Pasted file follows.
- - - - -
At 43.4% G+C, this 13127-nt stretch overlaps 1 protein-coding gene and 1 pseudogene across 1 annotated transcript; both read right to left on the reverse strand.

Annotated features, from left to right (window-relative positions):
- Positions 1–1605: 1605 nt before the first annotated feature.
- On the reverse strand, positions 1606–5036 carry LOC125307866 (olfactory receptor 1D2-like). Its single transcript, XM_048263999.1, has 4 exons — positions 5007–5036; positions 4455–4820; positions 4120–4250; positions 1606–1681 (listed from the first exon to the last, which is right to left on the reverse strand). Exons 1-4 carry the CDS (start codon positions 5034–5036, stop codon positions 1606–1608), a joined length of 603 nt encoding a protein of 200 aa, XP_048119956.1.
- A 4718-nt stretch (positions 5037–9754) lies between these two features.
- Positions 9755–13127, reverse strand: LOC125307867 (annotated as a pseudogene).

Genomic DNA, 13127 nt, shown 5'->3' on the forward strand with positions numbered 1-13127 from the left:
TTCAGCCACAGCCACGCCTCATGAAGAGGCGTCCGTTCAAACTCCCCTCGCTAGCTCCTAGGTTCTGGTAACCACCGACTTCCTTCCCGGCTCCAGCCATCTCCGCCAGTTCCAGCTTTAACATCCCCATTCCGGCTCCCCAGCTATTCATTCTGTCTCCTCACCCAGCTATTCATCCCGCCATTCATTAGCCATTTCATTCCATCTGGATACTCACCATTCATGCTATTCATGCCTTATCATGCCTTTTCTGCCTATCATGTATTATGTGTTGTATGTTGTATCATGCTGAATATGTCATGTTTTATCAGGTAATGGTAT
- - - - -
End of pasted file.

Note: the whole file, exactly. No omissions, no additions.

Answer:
At 43.4% G+C, this 13127-nt stretch overlaps 1 protein-coding gene and 1 pseudogene across 1 annotated transcript; both read right to left on the reverse strand.

Annotated features, from left to right (window-relative positions):
- Positions 1–1605: 1605 nt before the first annotated feature.
- On the reverse strand, positions 1606–5036 carry LOC125307866 (olfactory receptor 1D2-like). Its single transcript, XM_048263999.1, has 4 exons — positions 5007–5036; positions 4455–4820; positions 4120–4250; positions 1606–1681 (listed from the first exon to the last, which is right to left on the reverse strand). Exons 1-4 carry the CDS (start codon positions 5034–5036, stop codon positions 1606–1608), a joined length of 603 nt encoding a protein of 200 aa, XP_048119956.1.
- A 4718-nt stretch (positions 5037–9754) lies between these two features.
- Positions 9755–13127, reverse strand: LOC125307867 (annotated as a pseudogene).

Genomic DNA, 13127 nt, shown 5'->3' on the forward strand with positions numbered 1-13127 from the left:
TTCAGCCACAGCCACGCCTCATGAAGAGGCGTCCGTTCAAACTCCCCTCGCTAGCTCCTAGGTTCTGGTAACCACCGACTTCCTTCCCGGCTCCAGCCATCTCCGCCAGTTCCAGCTTTAACATCCCCATTCCGGCTCCCCAGCTATTCATTCTGTCTCCTCACCCAGCTATTCATCCCGCCATTCATTAGCCATTTCATTCCATCTGGATACTCACCATTCATGCTATTCATGCCTTATCATGCCTTTTCTGCCTATCATGTATTATGTGTTGTATGTTGTATCATGCTGAATATGTCATGTTTTATCAGGTAATGGTAT